House music is rooted in the locale and conditions of its making. Spawned on the dancefloors of the South Side of Chicago before spreading to the post-industrial lassitude of Detroit’s empty warehouses, it was a music for the dejected and marginalised: queer, black, latino – in the (sampled) words of DJ Sprinkles, “house music is controllable desire you can own.”
The commodification of this sonic desire meant its rapid dispersal to Europe and especially the UK, mediating the conditions of its making and the intentions of its playing through the hedonistic dancefloors of Thatcher’s Britain. Jump forward three decades and house music is now so enmeshed within the musical vernacular that its 4/4 foundations can be found scattered through the most commodified of genres: pop.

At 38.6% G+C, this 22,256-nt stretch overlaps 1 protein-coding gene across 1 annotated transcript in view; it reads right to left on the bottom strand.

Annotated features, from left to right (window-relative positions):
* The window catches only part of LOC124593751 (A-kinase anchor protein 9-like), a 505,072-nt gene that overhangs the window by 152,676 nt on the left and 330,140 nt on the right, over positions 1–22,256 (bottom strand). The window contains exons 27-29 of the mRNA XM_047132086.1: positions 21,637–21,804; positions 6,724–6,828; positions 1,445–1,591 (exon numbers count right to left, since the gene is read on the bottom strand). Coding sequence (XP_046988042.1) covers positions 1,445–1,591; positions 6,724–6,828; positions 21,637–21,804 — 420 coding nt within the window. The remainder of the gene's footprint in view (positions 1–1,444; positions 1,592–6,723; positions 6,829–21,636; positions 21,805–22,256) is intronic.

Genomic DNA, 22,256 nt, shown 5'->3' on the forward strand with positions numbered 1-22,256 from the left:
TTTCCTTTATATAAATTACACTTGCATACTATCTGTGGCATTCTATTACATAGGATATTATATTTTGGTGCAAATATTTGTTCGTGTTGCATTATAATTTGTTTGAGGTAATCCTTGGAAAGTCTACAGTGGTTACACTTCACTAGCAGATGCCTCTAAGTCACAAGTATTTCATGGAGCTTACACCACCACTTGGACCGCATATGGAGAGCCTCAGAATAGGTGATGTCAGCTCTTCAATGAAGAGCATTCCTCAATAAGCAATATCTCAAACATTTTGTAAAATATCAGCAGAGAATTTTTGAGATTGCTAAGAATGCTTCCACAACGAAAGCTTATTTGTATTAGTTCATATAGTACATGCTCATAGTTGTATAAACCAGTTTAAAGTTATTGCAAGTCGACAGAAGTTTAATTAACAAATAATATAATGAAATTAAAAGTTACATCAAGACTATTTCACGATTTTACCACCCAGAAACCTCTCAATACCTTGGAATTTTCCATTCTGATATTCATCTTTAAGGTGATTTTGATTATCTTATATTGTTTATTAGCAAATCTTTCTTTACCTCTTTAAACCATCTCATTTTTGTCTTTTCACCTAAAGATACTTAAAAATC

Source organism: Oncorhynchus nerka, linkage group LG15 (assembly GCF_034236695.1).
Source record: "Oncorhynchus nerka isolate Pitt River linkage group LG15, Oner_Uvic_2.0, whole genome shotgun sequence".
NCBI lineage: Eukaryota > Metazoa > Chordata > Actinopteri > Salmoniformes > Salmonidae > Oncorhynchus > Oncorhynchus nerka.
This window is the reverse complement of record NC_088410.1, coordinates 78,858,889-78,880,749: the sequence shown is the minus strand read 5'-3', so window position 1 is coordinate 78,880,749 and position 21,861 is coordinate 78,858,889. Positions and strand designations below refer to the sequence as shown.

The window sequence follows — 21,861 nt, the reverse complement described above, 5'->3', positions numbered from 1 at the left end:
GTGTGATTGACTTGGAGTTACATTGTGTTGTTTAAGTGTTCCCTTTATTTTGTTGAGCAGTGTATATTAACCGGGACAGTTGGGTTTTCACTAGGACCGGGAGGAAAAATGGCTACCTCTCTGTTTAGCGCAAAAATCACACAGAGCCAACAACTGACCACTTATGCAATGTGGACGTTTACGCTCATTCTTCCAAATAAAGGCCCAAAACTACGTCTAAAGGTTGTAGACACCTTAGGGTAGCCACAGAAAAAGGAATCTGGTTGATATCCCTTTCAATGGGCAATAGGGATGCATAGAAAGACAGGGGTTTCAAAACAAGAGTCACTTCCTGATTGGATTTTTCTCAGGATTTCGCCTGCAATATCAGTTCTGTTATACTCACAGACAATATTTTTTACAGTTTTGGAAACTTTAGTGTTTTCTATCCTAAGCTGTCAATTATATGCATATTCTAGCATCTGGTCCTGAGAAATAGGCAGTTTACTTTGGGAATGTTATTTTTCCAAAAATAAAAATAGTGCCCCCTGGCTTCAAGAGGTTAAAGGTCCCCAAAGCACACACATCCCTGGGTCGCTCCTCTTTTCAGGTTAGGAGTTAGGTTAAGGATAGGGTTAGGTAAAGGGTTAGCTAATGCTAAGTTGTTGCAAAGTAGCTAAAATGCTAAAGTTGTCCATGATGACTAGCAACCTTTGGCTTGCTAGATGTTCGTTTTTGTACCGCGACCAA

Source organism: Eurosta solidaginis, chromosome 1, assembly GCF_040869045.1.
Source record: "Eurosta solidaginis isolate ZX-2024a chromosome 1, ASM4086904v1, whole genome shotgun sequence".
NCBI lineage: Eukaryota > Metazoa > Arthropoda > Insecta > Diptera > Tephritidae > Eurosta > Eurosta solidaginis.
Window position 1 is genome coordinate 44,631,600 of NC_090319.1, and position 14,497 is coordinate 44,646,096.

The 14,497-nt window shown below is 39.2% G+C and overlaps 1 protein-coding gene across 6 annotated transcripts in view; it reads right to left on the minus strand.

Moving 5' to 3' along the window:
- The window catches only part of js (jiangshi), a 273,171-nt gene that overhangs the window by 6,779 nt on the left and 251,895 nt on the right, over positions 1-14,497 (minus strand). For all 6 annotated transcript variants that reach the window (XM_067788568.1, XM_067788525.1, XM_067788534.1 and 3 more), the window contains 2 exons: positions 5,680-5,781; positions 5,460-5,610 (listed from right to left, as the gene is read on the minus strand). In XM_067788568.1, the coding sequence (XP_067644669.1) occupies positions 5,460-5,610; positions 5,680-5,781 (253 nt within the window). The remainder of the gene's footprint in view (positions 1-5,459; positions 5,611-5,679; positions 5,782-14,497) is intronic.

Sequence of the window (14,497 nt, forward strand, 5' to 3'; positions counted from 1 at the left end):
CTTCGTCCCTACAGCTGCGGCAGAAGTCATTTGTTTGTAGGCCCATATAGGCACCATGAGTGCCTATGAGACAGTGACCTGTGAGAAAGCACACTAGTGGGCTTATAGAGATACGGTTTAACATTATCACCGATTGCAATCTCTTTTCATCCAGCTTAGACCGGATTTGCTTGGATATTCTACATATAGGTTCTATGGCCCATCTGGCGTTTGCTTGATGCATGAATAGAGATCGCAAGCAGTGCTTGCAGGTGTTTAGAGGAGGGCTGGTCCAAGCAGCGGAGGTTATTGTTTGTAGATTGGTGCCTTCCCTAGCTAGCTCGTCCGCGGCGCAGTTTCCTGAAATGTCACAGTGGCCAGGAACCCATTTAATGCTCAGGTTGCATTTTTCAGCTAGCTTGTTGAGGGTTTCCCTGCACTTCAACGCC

Yet, all meaning is not lost, and elements of authenticity remain. In Detroit, labels like Theo Parrish’s Sound Signature and Moodymann’s Mahogani Music put forth a vision of vocal-forward house, politically charged and engineered for dancefloor movement. And for Ayman Rostom, aka The Maghreban, Guildford is the new Detroit.
Read the review on the Quietus.
[This piece was published on 03/04/18]